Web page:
Red Bull in The Hawk Shop?


Ben Undem

The Hawk Shop’s Red Bull Spritzers.

Ben Undem, Reporter

Red Bull in the Hawk shoppe? Many foods are slipping into school lunch rooms by working around the requirements of Michelle Obama’s healthy school lunch program. Red Bull is just one example, the tipping point of the iceberg.

The Hawk Shoppe, a student run store that is open during both lunches here at Peninsula High School, is a popular spot to grab a coffee or smoothie while helping support the student ASB. The new popular drink is Red Bull Spritzers.

“The student store is run by the students, they choose what to sell and [Red Bull Spritzers] makes money and is a big hit,” says Myka Cranford, VPO president and Hawk Shop manager.

Red Bull is within the FDA food guidelines so it is 100% legal to sell in schools. It is also one of the more popular items in the Hawk Shoppe. The Red Bull sold in the shop is sugar free Red Bull, although sugar substitutes are not considered healthier for you. Also, some of the syrups added to make the drink a spritzer, contain sugar.

“Sugar substitutes are far more potent than corn syrup or table sugar. The two [Artificial Sweeteners] that are contained in Red Bull, aspartame and isulfulmane, are approved by the FDA. It changes the way we taste our food because it overstimulates our sugar receptors in our brain,”  says Kimberly Napier, English teacher here at PHS.

An 8.3 ounce can of Sugar free Red Bull contains artificial sweeteners substituted for the 27 grams of sugar in a regular can. 80 mg of caffeine, about as much as a cup of coffee contains. 100 mg of sodium. 1,000 mg or 1 gram of taurine, an amino acid.  And 60 mg of glucuronolactone, a substance that is produced when glucose is converted in the liver (a performance enhancing substance).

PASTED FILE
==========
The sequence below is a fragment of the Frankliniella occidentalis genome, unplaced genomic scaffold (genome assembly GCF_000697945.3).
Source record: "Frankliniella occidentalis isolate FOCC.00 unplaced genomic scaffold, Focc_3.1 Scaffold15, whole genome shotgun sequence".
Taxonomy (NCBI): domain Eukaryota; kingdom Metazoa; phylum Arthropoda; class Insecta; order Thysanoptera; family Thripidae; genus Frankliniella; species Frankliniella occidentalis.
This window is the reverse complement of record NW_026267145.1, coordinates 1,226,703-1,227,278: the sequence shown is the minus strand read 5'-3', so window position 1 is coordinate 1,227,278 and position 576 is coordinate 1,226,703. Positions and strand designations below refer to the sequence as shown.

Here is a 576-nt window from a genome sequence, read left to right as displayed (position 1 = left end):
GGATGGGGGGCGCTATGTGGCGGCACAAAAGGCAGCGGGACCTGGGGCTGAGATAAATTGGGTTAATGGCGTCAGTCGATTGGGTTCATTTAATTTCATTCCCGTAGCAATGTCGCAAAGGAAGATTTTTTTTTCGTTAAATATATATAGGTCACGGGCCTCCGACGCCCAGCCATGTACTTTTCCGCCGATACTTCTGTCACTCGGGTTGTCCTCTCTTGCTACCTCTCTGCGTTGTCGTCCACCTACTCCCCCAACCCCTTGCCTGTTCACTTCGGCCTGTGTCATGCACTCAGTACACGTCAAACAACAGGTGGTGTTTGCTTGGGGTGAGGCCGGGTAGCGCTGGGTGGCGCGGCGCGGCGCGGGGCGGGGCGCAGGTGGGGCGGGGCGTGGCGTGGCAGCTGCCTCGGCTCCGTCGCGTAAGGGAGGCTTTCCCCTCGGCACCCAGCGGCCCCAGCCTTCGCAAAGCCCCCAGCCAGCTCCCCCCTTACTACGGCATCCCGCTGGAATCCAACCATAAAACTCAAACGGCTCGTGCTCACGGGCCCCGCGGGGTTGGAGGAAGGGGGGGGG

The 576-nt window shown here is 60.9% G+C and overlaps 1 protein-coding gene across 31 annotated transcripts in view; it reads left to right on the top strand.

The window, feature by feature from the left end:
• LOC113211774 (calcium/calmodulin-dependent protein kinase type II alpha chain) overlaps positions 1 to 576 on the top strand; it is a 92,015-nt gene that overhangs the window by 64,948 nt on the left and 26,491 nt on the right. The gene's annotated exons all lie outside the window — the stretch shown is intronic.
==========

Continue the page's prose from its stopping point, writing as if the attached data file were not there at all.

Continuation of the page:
Energy drinks are seen as unhealthy by many people, including some teachers.

“It breaks my heart when we put more focus on the money we can make and less focus on the well being of our children. I want to see junk food taken out of their options here at school. In a place where they go to be secure, to be healthy and safe [School],” says Napier.

Despite the criticisms of food in the Hawk Shoppe, they have made steps toward selling healthier products. The Hawk Shoppe has recently discontinued pizza, soda, and other unhealthy products due to the change of guidelines.

“The store used to make a lot of money for ASB and it does not any more because of all the guidelines.” said Mr. Goodwin, principal here at PHS.

In the past, the Hawk Shoppe has sold things that were, in today standards, deemed unhealthy to sell to students. The school even made money that benefited the school’s ASB which positively impacted the school as a whole. Then because of new guidelines, the Hawk Shop had to get rid of these items and find a healthy alternative. These alternatives weren’t as favorable or profitable.

The Hawk Shoppe had to find something else to bring in the money. They decided to start selling Red Bull Spritzers, which passed the new guidelines. They became a big hit but there’s a catch: they aren’t healthy. In the end, it is the student’s choice to consume what they want no matter how unhealthy or healthy it is.